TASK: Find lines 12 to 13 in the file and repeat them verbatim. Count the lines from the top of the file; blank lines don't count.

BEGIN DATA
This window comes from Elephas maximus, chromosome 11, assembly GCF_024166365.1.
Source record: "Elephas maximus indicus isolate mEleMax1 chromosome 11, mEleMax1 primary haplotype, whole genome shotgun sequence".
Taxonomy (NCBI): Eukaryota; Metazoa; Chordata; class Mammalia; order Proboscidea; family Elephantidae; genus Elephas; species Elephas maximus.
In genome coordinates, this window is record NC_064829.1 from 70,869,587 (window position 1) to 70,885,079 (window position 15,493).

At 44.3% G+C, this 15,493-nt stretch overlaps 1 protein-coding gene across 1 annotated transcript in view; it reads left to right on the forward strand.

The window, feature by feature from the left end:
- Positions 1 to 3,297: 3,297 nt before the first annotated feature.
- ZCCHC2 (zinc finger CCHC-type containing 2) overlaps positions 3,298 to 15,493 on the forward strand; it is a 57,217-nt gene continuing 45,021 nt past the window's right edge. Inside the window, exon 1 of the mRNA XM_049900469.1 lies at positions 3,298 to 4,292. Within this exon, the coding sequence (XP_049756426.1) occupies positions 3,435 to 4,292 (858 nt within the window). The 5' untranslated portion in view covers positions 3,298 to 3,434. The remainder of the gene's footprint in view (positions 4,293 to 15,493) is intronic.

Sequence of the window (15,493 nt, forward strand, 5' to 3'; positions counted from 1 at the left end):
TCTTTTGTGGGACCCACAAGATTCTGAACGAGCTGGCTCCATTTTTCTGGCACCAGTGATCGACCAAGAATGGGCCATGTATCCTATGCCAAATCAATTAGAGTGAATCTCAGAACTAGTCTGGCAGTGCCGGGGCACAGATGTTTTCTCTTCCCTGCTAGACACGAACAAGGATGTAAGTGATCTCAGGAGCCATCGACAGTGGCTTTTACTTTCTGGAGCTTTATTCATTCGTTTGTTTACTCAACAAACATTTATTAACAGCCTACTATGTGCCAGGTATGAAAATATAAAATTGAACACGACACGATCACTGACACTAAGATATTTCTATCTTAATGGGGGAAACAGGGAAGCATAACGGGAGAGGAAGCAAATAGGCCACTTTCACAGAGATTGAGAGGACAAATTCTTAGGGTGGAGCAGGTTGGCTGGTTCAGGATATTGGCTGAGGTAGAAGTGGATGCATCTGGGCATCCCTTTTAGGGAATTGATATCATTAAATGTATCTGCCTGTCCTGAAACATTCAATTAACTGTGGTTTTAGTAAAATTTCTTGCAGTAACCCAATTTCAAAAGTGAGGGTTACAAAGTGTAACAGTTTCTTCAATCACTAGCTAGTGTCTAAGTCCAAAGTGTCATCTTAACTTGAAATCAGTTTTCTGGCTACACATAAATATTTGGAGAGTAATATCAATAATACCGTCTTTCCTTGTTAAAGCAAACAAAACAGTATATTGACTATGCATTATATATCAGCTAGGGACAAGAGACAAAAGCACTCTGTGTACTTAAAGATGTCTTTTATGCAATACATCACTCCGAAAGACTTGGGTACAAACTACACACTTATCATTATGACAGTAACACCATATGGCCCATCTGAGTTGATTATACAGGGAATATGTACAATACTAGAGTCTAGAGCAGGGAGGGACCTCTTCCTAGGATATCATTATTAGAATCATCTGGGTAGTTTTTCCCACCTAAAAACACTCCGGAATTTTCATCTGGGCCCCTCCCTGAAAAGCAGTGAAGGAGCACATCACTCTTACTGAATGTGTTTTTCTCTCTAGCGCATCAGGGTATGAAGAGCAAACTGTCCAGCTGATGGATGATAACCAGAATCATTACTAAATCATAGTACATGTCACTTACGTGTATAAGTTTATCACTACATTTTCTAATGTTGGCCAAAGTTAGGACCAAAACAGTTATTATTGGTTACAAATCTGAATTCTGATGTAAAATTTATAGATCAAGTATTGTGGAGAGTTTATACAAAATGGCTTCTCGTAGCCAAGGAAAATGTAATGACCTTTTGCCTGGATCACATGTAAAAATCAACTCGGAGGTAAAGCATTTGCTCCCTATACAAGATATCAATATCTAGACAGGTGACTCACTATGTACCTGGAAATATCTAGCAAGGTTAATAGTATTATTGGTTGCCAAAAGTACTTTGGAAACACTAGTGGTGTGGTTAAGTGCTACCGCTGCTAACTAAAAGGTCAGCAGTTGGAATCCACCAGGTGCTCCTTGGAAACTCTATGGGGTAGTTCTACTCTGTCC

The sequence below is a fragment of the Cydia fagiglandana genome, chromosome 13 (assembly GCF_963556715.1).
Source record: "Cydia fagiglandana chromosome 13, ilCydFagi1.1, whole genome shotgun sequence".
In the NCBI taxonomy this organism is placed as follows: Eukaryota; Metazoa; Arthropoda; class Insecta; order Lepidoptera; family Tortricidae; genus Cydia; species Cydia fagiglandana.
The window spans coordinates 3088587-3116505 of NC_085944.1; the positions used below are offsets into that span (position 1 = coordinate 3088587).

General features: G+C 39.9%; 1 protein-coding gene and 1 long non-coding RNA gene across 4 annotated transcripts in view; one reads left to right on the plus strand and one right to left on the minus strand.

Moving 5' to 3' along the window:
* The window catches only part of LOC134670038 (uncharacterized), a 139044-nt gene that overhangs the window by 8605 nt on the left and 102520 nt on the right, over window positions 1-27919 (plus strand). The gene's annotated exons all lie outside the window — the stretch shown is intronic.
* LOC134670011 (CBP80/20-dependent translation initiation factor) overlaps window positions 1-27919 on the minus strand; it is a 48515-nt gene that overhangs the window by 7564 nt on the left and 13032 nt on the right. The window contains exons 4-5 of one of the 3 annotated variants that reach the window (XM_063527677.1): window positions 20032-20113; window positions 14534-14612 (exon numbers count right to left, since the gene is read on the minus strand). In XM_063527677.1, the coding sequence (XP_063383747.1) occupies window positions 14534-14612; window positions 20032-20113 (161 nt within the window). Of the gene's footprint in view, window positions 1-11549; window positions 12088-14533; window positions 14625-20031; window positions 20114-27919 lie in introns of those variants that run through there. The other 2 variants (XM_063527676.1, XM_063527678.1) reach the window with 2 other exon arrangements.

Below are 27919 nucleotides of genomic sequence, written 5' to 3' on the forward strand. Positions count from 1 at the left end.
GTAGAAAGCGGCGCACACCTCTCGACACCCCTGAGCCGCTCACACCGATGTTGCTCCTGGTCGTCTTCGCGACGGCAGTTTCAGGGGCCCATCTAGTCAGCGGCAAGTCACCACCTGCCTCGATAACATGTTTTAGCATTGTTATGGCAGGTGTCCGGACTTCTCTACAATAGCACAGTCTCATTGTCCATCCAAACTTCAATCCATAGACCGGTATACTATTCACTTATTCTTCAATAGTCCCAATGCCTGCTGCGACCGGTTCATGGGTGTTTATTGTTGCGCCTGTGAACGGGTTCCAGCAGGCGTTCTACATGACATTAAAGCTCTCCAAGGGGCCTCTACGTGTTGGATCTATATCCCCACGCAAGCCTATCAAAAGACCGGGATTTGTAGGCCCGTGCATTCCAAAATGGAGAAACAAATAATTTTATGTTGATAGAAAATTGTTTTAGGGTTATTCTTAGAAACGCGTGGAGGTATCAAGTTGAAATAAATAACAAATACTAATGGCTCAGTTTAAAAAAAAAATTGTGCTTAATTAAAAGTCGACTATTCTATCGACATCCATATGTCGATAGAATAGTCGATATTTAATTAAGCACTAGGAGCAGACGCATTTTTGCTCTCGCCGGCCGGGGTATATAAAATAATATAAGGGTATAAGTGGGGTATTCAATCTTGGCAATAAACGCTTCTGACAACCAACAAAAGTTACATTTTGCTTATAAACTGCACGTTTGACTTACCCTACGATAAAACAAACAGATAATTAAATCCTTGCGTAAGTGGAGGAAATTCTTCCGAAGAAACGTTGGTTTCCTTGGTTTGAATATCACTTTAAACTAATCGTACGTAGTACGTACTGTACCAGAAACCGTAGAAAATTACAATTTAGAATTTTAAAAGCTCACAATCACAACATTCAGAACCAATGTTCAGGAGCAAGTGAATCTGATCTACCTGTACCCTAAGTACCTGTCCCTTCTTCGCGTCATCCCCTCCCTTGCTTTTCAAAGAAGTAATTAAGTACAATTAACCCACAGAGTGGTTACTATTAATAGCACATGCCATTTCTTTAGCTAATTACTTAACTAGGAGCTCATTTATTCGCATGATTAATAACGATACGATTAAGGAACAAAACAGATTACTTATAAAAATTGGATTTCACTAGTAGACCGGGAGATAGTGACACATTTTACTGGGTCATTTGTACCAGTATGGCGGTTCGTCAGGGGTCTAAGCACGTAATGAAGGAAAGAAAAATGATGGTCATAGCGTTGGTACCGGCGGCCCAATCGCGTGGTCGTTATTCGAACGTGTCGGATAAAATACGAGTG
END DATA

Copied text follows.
Source record: "Cydia fagiglandana chromosome 13, ilCydFagi1.1, whole genome shotgun sequence".
In the NCBI taxonomy this organism is placed as follows: Eukaryota; Metazoa; Arthropoda; class Insecta; order Lepidoptera; family Tortricidae; genus Cydia; species Cydia fagiglandana.